That was really awesome. I am excited to be here. This is my second time in Houston. I've seen some of you before. Houston was actually my biggest event I've ever had. Texas has always been really, really good to me, so I'm excited to be back. I have your questions. Some of you got here really early and were able to fill out question forms for me, and I've found that I'm much more comfortable talking about things that I know you're interested in and so I tried to pull a lot of them. I want to get right to them; I want to answer as many as I can.
1The first question I have is from Marrari, and she wants to know where I got the idea for The Host from. Which is a good question because we're here about The Host.
The Host was not a dream. I get a lot of people who ask me, did you have a dream for every book you write? And if I had a dream for every book I write, I would have written one book and been done. The Host was not from a dream. Once I got the idea that if I wrote my stories down, people would like them, that was really incredible. And The Host was just an idea I had while I was taking a really long car trip with my three little boys watching movies because they wouldn't talk to me and I was bored out of my mind. And I was driving through the desert, and I guess that's why this story is set so much in the desert. That's where I'm from; that's who I am. I'm a desert dweller. So that really was a kind of interesting thing, kind of explained what that life was like to myself and other people. And so The Host was a product of driving through the desert, which, if you don't have a good story to tell yourself, you know, you're in trouble.
2 Shannon and Leslie want to know, "will you continue to pursue writing novels in the adult novel genre after writing The Host?"
That's a good question. When I write a book, I never think, "hm. Let's see. What's a good demographic? Should I choose ten-year old boys to write for this time? What would be a good story that they would like?" That's not how I work. I have a story, I write it down, I enjoy the process immensely, and then my agent says, "You know, I think this is an adult novel." It's like, "Oh. OK, sure, whatever you say." I don't worry about other people when I write, that's the last thing on my mind. I just thought of a question that's similar: what if I had a story idea and I know that fans are going to be upset by it? I think it was a New Moon reference. But when I write a story, I mean, I love you guys, but when I write, I write for me. And I think that's the best way I write. If I was trying to make everyone happy, it would be impossible. Because I see things online, "If Stephenie does this in book four, I'm burning the book!" I know you think I'm not going to read that stuff, but I'm watching! And then I'll read the next comment from someone else and it will say the exact opposite: "If Stephenie doesn't do this, I'm going to burn the book." So you see, it's truly no win. If I was trying to please everyone it would be impossible. I'm just trying to please myself and write a story that I really enjoy other people do, too, and I plan to continue writing that way.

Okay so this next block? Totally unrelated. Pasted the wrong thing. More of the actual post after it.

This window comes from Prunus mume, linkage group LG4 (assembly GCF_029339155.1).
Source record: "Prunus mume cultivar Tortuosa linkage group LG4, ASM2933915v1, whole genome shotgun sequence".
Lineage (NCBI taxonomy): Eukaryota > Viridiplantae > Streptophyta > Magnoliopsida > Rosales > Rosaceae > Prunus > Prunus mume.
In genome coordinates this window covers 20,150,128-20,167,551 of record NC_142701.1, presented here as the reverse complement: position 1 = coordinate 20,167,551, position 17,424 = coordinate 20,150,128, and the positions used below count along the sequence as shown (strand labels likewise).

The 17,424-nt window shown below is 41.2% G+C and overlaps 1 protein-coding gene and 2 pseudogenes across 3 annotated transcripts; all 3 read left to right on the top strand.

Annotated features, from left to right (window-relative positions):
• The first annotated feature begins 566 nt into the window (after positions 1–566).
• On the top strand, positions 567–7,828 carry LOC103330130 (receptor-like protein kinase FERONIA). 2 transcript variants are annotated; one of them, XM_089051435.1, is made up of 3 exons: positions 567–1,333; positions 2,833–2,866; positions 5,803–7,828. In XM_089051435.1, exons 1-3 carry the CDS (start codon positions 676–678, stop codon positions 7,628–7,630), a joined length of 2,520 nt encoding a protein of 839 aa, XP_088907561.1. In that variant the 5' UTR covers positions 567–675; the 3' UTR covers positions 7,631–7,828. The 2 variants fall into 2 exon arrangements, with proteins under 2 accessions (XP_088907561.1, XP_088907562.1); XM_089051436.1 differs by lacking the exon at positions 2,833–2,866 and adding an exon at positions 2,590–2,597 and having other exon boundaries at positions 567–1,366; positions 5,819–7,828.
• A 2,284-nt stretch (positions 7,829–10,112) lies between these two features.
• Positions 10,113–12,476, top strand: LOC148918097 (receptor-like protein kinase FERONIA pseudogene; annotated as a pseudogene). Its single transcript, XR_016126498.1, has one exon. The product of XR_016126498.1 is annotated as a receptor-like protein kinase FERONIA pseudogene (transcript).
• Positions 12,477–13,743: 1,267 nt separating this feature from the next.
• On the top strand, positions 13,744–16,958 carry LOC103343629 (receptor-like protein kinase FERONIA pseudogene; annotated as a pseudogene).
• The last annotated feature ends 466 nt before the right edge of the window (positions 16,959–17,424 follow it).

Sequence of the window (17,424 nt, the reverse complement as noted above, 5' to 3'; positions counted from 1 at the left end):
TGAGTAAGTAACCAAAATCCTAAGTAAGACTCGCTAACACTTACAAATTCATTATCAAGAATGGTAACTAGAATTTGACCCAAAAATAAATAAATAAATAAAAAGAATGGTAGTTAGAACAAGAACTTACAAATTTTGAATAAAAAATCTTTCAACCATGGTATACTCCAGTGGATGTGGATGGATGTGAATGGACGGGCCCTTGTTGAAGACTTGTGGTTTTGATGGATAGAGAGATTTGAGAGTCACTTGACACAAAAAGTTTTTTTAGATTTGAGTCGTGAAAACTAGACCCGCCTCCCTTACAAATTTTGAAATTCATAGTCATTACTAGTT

3 This question is from Mary. She says, Which Host characters do you relate to most? Did you give them any of your quirks?
4 OK, this is a fun question. This is from Shelley. If they made the Host into a movie, who would your ideal actors be that you'd like to play the main roles?
I love to cast things in my head. When I read anybody's books, not just my own, I go "Oooh, that should be Daniel Day Lewis. He would do a really great job." So with The Host I have thought about this. This is actually really difficult because can you imagine an actress portraying the Wanderer/ Melanie relationship on screen? I mean, she would look like Gollum! *gestures the conversation* It would take a really genius [screen] writer to come up with a way to make that work visually; I don't know if it's possible. But if it were, I think a really, really cool Jared would be Matt Damon. Because he is just... Oh, yeah. And then my favorite Ian at the moment is James McAvoy. That's my wish fulfillment.
5 This one is from Carrie, and she says, "I love your playlist from Twilight, will you have one for The Host, too?"
6 This one is great, it's from Becky. It says, have you ever personally been involved in a love triangle?
That is a really good question. Actually, yes, but I was the only one who knew about it. It was in college, and .... I don't know. So I had these two boyfriends and they didn't know about each other. And I just realized that if you actually count someone who will remain unnamed, there was actually three. I had fun in college.
7 This one is from Andrea: How did you react to the time 100 list?So I don't know. The people who read online know this. I got to be picked as one of the 100 most influential people in the world, and you don't have to clap for that. [Stephenie looks embarrassed] It was really weird. But the reason that I picked that question was that I did want to tell you how dedicated I am to you guys. Last night I could have been at a party in New York with George Clooney and Robert Downey, Jr. And I had an event in Kansas City and I had this event today and I said, "You know what? They had already sold tickets and I can't cancel on them." But really, my head would have exploded trying to figure out a dress to wear, so it's probably a good thing. But, really. I mean, Robert Downy Jr.? Awww....